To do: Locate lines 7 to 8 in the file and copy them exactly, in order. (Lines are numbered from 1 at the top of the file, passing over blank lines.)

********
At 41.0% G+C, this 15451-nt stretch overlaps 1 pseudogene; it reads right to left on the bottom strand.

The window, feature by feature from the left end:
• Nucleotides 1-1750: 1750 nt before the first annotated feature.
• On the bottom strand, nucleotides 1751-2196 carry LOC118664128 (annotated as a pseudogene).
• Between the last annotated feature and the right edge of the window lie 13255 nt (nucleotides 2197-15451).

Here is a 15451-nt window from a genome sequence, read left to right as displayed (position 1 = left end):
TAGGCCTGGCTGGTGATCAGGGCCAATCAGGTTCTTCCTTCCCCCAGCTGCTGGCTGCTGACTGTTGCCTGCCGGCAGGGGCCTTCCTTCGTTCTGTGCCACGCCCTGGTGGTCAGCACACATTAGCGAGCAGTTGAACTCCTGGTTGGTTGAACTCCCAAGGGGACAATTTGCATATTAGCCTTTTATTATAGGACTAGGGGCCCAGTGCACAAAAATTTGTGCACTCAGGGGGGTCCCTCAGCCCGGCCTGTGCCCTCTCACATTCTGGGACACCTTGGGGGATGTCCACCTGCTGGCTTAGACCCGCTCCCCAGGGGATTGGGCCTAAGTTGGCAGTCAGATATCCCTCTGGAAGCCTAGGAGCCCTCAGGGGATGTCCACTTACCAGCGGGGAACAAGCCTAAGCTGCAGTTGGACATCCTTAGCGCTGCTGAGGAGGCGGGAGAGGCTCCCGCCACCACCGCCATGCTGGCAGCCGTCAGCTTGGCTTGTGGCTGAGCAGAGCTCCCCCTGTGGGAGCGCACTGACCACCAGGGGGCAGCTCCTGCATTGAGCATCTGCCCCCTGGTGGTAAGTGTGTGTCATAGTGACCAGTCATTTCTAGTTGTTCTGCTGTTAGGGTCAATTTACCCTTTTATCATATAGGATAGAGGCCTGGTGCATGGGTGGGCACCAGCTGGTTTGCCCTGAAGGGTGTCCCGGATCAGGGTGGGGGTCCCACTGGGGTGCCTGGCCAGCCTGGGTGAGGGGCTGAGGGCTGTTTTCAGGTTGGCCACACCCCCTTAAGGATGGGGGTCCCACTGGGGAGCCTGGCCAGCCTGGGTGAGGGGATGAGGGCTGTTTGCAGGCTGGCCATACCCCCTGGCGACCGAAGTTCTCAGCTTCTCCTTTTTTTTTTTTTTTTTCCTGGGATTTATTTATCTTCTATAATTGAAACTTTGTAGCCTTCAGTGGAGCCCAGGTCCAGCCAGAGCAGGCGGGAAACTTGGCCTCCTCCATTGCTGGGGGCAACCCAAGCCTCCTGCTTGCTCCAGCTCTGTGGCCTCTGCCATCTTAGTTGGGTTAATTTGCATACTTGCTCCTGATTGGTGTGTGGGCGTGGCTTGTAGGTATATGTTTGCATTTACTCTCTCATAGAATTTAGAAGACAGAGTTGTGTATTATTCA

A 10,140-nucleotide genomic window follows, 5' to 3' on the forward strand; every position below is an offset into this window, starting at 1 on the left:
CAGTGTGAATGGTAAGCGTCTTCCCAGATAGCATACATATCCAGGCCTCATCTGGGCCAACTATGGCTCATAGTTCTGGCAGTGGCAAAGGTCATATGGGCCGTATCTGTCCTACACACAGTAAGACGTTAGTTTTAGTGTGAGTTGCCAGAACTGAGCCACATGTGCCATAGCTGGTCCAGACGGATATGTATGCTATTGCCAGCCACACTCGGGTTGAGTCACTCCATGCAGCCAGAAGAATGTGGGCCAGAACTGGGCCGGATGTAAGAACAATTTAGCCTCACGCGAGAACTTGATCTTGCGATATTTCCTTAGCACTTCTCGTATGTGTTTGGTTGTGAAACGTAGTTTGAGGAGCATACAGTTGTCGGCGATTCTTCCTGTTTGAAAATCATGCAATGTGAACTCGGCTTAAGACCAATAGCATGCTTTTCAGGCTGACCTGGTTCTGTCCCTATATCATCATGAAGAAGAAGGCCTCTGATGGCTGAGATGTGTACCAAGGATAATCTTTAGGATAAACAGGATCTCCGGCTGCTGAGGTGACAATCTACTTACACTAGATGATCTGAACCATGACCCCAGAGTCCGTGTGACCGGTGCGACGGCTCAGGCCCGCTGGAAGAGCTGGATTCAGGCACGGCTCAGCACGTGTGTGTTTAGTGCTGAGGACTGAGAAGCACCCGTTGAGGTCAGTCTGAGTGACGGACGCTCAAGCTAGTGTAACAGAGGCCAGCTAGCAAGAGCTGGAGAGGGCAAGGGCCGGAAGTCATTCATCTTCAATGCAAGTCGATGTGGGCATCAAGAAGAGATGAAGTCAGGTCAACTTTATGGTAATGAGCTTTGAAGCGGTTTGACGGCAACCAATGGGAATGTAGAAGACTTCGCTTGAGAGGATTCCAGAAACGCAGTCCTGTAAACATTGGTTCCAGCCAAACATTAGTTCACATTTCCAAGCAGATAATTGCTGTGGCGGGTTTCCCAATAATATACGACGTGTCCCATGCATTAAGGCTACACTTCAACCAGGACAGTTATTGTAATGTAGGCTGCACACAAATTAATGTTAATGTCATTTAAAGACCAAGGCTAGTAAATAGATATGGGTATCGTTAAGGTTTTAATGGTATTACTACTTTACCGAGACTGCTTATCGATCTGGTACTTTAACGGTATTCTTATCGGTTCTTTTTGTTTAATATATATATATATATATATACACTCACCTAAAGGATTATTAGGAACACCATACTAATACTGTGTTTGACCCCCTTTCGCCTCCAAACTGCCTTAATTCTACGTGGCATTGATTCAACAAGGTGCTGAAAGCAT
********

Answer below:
TAGGCCTGGCTGGTGATCAGGGCCAATCAGGTTCTTCCTTCCCCCAGCTGCTGGCTGCTGACTGTTGCCTGCCGGCAGGGGCCTTCCTTCGTTCTGTGCCACGCCCTGGTGGTCAGCACACATTAGCGAGCAGTTGAACTCCTGGTTGGTTGAACTCCCAAGGGGACAATTTGCATATTAGCCTTTTATTATAGGACTAGGGGCCCAGTGCACAAAAATTTGTGCACTCAGGGGGGTCCCTCAGCCCGGCCTGTGCCCTCTCACATTCTGGGACACCTTGGGGGATGTCCACCTGCTGGCTTAGACCCGCTCCCCAGGGGATTGGGCCTAAGTTGGCAGTCAGATATCCCTCTGGAAGCCTAGGAGCCCTCAGGGGATGTCCACTTACCAGCGGGGAACAAGCCTAAGCTGCAGTTGGACATCCTTAGCGCTGCTGAGGAGGCGGGAGAGGCTCCCGCCACCACCGCCATGCTGGCAGCCGTCAGCTTGGCTTGTGGCTGAGCAGAGCTCCCCCTGTGGGAGCGCACTGACCACCAGGGGGCAGCTCCTGCATTGAGCATCTGCCCCCTGGTGGTAAGTGTGTGTCATAGTGACCAGTCATTTCTAGTTGTTCTGCTGTTAGGGTCAATTTACCCTTTTATCATATAGGATAGAGGCCTGGTGCATGGGTGGGCACCAGCTGGTTTGCCCTGAAGGGTGTCCCGGATCAGGGTGGGGGTCCCACTGGGGTGCCTGGCCAGCCTGGGTGAGGGGCTGAGGGCTGTTTTCAGGTTGGCCACACCCCCTTAAGGATGGGGGTCCCACTGGGGAGCCTGGCCAGCCTGGGTGAGGGGATGAGGGCTGTTTGCAGGCTGGCCATACCCCCTGGCGACCGAAGTTCTCAGCTTCTCCTTTTTTTTTTTTTTTTTCCTGGGATTTATTTATCTTCTATAATTGAAACTTTGTAGCCTTCAGTGGAGCCCAGGTCCAGCCAGAGCAGGCGGGAAACTTGGCCTCCTCCATTGCTGGGGGCAACCCAAGCCTCCTGCTTGCTCCAGCTCTGTGGCCTCTGCCATCTTAGTTGGGTTAATTTGCATACTTGCTCCTGATTGGTGTGTGGGCGTGGCTTGTAGGTATATGTTTGCATTTACTCTCTCATAGAATTTAGAAGACAGAGTTGTGTATTATTCA

A 10,140-nucleotide genomic window follows, 5' to 3' on the forward strand; every position below is an offset into this window, starting at 1 on the left: